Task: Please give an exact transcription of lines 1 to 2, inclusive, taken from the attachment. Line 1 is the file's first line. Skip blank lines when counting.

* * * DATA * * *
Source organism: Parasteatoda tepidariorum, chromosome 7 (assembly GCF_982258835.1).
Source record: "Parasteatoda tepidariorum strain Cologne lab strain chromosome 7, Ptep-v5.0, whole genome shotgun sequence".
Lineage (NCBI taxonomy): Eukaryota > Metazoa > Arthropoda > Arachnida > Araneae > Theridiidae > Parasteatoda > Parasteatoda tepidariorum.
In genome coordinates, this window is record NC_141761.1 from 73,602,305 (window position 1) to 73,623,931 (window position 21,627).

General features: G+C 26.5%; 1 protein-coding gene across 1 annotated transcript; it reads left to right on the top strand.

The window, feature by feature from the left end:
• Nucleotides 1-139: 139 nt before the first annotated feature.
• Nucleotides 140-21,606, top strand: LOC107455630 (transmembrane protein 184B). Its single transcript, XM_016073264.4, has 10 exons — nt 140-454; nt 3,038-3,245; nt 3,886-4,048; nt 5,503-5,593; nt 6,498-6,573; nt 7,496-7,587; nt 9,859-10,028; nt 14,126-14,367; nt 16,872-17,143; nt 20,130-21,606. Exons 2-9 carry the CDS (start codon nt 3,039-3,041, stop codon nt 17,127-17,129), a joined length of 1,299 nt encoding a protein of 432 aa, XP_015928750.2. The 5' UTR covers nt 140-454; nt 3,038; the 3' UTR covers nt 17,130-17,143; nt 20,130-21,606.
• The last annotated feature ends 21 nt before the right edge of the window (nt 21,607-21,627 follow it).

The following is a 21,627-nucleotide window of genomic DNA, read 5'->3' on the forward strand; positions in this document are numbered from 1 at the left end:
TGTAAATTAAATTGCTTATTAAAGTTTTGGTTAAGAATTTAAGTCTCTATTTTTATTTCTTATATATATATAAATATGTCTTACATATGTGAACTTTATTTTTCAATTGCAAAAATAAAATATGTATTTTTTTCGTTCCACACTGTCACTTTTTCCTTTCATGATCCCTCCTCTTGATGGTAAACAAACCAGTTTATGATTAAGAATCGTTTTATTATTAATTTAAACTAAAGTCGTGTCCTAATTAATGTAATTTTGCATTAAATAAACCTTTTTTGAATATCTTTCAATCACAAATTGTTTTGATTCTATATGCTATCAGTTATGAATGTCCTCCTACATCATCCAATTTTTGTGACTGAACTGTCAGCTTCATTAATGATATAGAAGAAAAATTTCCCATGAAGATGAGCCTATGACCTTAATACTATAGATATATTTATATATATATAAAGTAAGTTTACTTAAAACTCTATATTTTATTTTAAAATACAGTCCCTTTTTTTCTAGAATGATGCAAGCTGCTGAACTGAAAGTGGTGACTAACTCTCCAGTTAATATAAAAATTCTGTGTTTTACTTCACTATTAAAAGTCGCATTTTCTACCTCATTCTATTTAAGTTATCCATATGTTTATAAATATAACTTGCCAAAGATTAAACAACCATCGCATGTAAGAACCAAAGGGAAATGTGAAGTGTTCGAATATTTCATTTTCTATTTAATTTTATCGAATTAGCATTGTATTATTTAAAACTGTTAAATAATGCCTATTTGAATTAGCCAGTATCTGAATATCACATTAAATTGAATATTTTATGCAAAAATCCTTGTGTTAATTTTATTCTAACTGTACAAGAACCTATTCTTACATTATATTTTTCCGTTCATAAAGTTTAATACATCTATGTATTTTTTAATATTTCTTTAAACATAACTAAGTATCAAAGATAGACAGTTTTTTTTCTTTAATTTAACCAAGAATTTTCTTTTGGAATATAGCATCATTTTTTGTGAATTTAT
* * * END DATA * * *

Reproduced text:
Source organism: Parasteatoda tepidariorum, chromosome 7 (assembly GCF_982258835.1).
Source record: "Parasteatoda tepidariorum strain Cologne lab strain chromosome 7, Ptep-v5.0, whole genome shotgun sequence".